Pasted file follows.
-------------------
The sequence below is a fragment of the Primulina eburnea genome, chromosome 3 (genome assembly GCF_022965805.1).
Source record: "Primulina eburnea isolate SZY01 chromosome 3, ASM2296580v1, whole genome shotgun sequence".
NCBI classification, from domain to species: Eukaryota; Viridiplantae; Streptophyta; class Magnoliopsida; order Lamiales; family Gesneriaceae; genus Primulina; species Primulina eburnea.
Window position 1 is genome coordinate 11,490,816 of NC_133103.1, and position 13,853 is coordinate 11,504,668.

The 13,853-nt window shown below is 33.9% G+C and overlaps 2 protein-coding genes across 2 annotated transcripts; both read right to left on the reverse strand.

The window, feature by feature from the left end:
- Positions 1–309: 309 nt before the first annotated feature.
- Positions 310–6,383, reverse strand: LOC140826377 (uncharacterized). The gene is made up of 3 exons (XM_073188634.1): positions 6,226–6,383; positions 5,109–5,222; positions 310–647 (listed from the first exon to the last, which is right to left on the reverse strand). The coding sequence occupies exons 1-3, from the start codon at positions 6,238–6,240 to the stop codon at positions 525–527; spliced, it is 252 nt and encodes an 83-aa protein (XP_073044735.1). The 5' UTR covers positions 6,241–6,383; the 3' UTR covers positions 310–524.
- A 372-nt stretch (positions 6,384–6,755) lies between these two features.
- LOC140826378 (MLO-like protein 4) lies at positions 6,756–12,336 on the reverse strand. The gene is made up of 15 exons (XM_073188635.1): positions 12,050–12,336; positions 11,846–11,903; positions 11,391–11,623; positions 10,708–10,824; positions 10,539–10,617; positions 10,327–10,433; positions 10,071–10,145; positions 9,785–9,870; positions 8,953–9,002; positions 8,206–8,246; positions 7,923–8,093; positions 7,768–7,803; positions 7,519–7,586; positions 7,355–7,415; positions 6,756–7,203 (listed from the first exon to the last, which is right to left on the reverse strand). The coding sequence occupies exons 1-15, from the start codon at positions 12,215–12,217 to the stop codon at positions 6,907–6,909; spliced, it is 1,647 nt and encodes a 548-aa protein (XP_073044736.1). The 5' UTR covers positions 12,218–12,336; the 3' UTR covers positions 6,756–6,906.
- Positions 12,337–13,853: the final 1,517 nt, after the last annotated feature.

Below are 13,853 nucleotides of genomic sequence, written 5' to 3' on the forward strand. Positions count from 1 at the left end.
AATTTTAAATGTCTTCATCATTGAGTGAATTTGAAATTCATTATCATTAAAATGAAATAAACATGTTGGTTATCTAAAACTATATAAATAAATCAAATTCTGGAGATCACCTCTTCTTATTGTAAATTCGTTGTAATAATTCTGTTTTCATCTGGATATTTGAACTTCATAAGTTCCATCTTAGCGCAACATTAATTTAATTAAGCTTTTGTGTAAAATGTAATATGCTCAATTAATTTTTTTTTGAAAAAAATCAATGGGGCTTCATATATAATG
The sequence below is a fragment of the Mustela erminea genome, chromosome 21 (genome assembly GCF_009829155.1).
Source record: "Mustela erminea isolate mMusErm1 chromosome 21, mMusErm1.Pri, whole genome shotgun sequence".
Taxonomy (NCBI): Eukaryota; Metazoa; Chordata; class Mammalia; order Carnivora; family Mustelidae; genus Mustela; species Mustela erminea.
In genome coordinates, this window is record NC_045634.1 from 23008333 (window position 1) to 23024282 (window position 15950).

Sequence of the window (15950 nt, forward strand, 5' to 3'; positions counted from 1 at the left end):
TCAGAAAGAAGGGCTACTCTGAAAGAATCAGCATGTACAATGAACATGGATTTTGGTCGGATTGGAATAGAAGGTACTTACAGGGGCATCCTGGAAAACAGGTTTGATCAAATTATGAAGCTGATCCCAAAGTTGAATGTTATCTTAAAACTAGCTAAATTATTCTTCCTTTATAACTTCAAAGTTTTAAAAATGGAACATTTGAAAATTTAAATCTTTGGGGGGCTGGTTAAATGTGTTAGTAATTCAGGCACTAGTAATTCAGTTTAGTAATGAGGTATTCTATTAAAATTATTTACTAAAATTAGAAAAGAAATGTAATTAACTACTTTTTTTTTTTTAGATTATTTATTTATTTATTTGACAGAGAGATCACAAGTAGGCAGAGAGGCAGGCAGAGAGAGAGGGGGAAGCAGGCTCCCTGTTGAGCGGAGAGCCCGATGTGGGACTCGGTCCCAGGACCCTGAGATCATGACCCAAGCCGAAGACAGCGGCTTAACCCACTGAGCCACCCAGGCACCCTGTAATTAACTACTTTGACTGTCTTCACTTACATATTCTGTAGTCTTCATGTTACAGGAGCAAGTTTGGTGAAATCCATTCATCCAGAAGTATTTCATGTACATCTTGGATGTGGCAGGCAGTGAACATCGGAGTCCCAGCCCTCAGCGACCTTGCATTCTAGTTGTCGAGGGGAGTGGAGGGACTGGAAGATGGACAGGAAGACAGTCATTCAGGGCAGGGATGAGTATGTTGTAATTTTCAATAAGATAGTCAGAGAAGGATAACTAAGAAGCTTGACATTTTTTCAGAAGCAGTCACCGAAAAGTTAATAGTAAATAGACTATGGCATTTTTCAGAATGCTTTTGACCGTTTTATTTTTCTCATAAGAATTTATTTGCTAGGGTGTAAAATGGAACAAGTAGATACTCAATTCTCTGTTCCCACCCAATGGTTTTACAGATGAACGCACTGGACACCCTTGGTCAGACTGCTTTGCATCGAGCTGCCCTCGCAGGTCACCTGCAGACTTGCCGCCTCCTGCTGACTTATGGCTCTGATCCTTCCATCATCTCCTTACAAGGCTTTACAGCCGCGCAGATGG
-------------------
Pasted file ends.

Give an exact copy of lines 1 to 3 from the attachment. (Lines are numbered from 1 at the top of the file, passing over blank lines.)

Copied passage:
The sequence below is a fragment of the Primulina eburnea genome, chromosome 3 (genome assembly GCF_022965805.1).
Source record: "Primulina eburnea isolate SZY01 chromosome 3, ASM2296580v1, whole genome shotgun sequence".
NCBI classification, from domain to species: Eukaryota; Viridiplantae; Streptophyta; class Magnoliopsida; order Lamiales; family Gesneriaceae; genus Primulina; species Primulina eburnea.